Cablegram 118A LONDON, 21 August 1944, 8.05 p.m.
(Addressed to the Prime Minister)
Your 103  and [my]  115A. Before entering into discussions
with the United Kingdom Government it is desirable I should have
clearly in mind what is your intention as to the scope and
functions of the Civil Affairs Committee to be established in
In paragraph two of your telegram 103 you limit the activities of
the Committee in Australia to Civil Affairs policies and their
application to territories within the areas of the South East Asia
and South West Pacific Commands.
Sub-paragraph one of paragraph eleven also appears to contemplate
that the functions of the Committee in Australia will be limited
to matters concerning territories recovered from the Japanese.
In paragraph three, however, you stress the importance of
decisions on the administration of enemy Pacific territories
immediately after Allied occupation and indicate it is important
that we should be aware at first hand of developments in these
territories and participate in decisions. The South East Asian and
South West Pacific Commands however do not embrace any enemy
territories other than that of the Japanese satellite, Siam.
What I desire your instructions on is as to whether it is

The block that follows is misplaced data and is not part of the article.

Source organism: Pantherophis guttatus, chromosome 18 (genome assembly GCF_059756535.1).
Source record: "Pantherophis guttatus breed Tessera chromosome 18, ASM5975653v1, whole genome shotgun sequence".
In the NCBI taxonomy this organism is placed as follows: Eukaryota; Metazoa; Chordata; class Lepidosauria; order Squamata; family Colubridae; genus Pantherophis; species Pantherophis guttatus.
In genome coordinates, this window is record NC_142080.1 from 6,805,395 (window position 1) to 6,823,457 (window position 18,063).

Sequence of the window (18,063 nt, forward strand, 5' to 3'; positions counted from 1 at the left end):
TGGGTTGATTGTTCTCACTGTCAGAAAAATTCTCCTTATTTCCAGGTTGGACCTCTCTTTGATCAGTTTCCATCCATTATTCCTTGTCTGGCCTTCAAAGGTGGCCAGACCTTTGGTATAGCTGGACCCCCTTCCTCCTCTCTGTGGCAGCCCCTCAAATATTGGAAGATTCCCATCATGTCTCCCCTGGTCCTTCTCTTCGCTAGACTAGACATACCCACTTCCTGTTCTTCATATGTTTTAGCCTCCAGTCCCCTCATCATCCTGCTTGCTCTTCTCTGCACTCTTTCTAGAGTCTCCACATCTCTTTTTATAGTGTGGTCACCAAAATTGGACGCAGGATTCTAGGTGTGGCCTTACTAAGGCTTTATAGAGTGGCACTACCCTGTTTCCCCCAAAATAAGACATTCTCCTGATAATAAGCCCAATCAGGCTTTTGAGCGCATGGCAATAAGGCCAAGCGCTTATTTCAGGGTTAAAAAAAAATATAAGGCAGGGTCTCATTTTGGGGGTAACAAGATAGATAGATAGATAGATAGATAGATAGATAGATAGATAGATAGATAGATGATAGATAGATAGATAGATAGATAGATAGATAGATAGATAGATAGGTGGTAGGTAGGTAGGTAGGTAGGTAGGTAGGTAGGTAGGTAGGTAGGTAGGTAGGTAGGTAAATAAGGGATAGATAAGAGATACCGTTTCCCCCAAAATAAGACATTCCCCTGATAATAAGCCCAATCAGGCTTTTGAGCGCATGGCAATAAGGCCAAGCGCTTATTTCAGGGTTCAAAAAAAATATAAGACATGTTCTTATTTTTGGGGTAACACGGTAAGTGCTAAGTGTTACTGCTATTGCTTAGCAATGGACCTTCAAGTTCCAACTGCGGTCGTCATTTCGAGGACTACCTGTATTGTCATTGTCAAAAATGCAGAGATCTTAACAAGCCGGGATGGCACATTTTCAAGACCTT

contemplated that the Australian Civil Affairs Committee should
(1) In respect to all territories embraced in the Far Eastern war
(2) Its activities should be confined to territories situated in
the South East Asia and South West Pacific Commands.
On these two alternatives I send you the following thoughts for
what they are worth and with regard to (2) I have considerable
doubts. The establishment of a committee in Australia with its
jurisdiction limited to the South East Asia and South West Pacific
Commands would give us no voice in respect to former Japanese
territories as and when conquered which would remain, as they are
at present, more or less an affair of the Americans. Its
establishment would also, I think, militate against our claim for
representation on any committee which may in the future be set up
to deal with civil affairs problems in regard to the Pacific war
as a whole.
With regard to (1) I have considerable doubt that the consent of
the U.S.A. could be obtained to the setting up in Australia of a
body with such far reaching powers.
An alternative to (1) or (2) might be for us to press now for the
establishment of a Civil Affairs Committee to deal with the war in
the Far East as a whole. On this Committee, we would insist on
representation but as regards its location, we would, I think,
have to fall into line with the general consensus of opinion.